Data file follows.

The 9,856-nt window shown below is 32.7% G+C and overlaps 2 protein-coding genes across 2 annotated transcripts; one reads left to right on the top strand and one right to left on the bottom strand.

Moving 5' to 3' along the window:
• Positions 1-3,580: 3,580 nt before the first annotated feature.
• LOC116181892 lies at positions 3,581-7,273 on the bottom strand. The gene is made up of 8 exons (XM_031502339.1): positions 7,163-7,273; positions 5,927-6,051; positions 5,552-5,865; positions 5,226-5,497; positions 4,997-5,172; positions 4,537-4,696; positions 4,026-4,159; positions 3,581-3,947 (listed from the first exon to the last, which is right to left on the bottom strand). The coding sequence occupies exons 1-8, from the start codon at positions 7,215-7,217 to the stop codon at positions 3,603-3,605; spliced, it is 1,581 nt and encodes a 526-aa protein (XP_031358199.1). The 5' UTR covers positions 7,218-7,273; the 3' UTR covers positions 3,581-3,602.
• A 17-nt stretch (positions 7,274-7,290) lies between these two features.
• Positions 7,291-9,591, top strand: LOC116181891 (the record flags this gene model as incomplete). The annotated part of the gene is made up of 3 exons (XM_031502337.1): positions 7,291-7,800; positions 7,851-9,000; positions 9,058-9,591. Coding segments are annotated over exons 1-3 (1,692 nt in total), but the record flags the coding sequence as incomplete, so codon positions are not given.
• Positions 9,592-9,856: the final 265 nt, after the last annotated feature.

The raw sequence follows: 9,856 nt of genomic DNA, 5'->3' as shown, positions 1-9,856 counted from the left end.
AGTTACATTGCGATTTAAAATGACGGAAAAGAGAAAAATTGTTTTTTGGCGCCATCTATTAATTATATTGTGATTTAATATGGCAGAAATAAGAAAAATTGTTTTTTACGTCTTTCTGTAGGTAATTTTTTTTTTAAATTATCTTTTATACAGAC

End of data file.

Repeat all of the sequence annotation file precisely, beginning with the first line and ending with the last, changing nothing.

The 9,856-nt window shown below is 32.7% G+C and overlaps 2 protein-coding genes across 2 annotated transcripts; one reads left to right on the top strand and one right to left on the bottom strand.

Moving 5' to 3' along the window:
• Positions 1-3,580: 3,580 nt before the first annotated feature.
• LOC116181892 lies at positions 3,581-7,273 on the bottom strand. The gene is made up of 8 exons (XM_031502339.1): positions 7,163-7,273; positions 5,927-6,051; positions 5,552-5,865; positions 5,226-5,497; positions 4,997-5,172; positions 4,537-4,696; positions 4,026-4,159; positions 3,581-3,947 (listed from the first exon to the last, which is right to left on the bottom strand). The coding sequence occupies exons 1-8, from the start codon at positions 7,215-7,217 to the stop codon at positions 3,603-3,605; spliced, it is 1,581 nt and encodes a 526-aa protein (XP_031358199.1). The 5' UTR covers positions 7,218-7,273; the 3' UTR covers positions 3,581-3,602.
• A 17-nt stretch (positions 7,274-7,290) lies between these two features.
• Positions 7,291-9,591, top strand: LOC116181891 (the record flags this gene model as incomplete). The annotated part of the gene is made up of 3 exons (XM_031502337.1): positions 7,291-7,800; positions 7,851-9,000; positions 9,058-9,591. Coding segments are annotated over exons 1-3 (1,692 nt in total), but the record flags the coding sequence as incomplete, so codon positions are not given.
• Positions 9,592-9,856: the final 265 nt, after the last annotated feature.

The raw sequence follows: 9,856 nt of genomic DNA, 5'->3' as shown, positions 1-9,856 counted from the left end.
AGTTACATTGCGATTTAAAATGACGGAAAAGAGAAAAATTGTTTTTTGGCGCCATCTATTAATTATATTGTGATTTAATATGGCAGAAATAAGAAAAATTGTTTTTTACGTCTTTCTGTAGGTAATTTTTTTTTTAAATTATCTTTTATACAGAC